After the parts have been pretreated and dried, they enter the powder coating booth. Grain Belt chose a Nordson ColorMax booth for its operation. The features of the ColorMax combine to minimize powder-in-process, ease booth cleaning, and provide fast powder-supply-system changes. The non-conductive booth construction minimizes powder retention inside the system during operation so there is a very small amount of powder to clean up during color change. Hinged cyclone sections provide easy operator access for inspection and easy cleaning. The air distribution system uses high air velocities over 140 ft/min (0.7 m/sec) to ensure improved powder containment in the air stream. Air knives in strategic locations inside the booth help reduce powder-in-process for maximum recovery efficiency and reduced color change time. No inlet ductwork into the cyclone provides easy visual inspection of areas of the system that could cause contamination between colors. The Sure Coat gun control system includes a select charge circuit that allows the operators to select application-specific coating modes for recoats, Faraday cage areas and inside recesses.

The ColorMax system substantially reduces labor cost, downtime and material waste in a multicolor powder coating application such as Grain Belt. The operating flexibility allows the company to manage smaller batches and a wide range of colors to fit just-in-time production schedules.

The booth is equipped with automatic gun slots so that Grain Belt can add them if future volumes require more guns. The entire application process is enclosed in an environmental room to limit the influence of climate changes during the different seasons of the year and provide a clean, low humidity atmosphere.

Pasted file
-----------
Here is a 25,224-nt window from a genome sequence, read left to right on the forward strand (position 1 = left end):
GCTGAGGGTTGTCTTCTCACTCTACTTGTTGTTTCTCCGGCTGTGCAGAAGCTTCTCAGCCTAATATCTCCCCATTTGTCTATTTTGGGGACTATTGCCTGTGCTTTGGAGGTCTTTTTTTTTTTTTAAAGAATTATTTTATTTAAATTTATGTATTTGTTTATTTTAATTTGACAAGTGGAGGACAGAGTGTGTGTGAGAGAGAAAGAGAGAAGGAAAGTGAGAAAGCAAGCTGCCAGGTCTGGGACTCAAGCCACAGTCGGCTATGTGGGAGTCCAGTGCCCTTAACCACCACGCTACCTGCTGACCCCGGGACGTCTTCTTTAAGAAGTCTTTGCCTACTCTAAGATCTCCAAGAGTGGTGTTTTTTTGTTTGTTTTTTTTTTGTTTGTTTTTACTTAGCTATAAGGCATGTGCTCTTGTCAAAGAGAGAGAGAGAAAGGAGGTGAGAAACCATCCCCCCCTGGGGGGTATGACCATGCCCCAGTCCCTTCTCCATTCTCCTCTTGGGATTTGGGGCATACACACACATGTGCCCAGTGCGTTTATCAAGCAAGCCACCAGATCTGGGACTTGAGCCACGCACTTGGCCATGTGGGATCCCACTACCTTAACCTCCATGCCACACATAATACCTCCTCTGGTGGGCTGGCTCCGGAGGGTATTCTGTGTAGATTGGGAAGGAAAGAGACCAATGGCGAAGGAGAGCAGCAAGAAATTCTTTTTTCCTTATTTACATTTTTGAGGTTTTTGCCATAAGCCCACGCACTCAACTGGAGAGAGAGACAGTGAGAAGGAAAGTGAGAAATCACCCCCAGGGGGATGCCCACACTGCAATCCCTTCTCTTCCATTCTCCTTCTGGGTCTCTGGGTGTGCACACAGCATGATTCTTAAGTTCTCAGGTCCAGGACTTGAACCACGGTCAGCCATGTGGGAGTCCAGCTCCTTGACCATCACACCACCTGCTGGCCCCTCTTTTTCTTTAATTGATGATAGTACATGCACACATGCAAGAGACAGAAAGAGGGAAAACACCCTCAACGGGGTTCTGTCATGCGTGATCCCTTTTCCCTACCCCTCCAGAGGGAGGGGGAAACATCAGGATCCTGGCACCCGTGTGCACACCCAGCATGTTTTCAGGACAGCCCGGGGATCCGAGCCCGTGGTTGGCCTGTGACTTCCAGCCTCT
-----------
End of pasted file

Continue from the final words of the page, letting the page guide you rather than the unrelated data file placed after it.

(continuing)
SBS integrated an infrared boost oven at the entrance of the convection cure oven that provides the needed flexibility for the various gauges of metal. The system is designed to cure heavy gauge material in 22 min by application of infrared energy at the beginning of the cure cycle. The coaters can choose from one of four recipes on a console that is mounted on a stand by its application platform. The console is wired back into the main computer that is programmed with the recipes.

For example, the lead coater sees a large, complex gate that weighs 400 lb, constructed of 0.1875" thick steel with several parts welded on to the structure. He chooses recipe No. 2, which is 50 percent of total power on the infrared heat boost. The infrared oven provides the needed energy boost to rapidly bring the part surface temperature up to 320°F. The convection time in the oven is the same for the heavy part as it is for lighter gauges. The oven infrared boost panels are from Protherm, Brandon, Minn., and the controls are SBS exclusive "part-track controls" for just-in-time processing. The system will handle parts in material thickness from 16 gauge to 1" in any random order, part to part, and adjust the cure automatically to each part without changing line speed.

The conveyor is 458, 4" I-beam with load bars that provide an 8" hang center with a maximum weight capacity of 1,600 lb/part. The 4" beam allows the shop to run the heavy parts and the centers for hanging provide flexibility for different types of loads.

Being a job shop with more than 100,000 different parts in its laser database with a focus of getting more value-added work from its customers was a big factor in going to powder and selecting the features that the system should have. The company needed fast color change capability along with the flexible cure characteristics for the various parts masses. It also had to have a way to reliably remove laser scale from the part edges. The system had to be flexible for very large parts but efficient for smaller parts. It also had to be operator friendly and environmentally compliant.

All of the needed features are built in to the system. The complete system is monitored and controlled by central PLC controller that also talks to the Nordson controls.

With the new powder coating system in place, the company has restructured its capabilities from start to finish, turning a long-time grain elevator manufacturer into a high-tech fabrication and coating job shop. Based on the work it has done so far, it is likely that Grain Belt's business will continue to elevate.

For more information about the suppliers mentioned in this article, they can be contacted as follows: Grain Belt Co. Inc., 800-255-2742,; Spray Booth Systems, 800-793-7727,; Nordson Corp., 440-985-4000,; Chemetall-Oakite, 908-508-2244,; R3 Technologies Inc., 817-313-6439, www.r3web. com; and Protherm, 320-834-3370,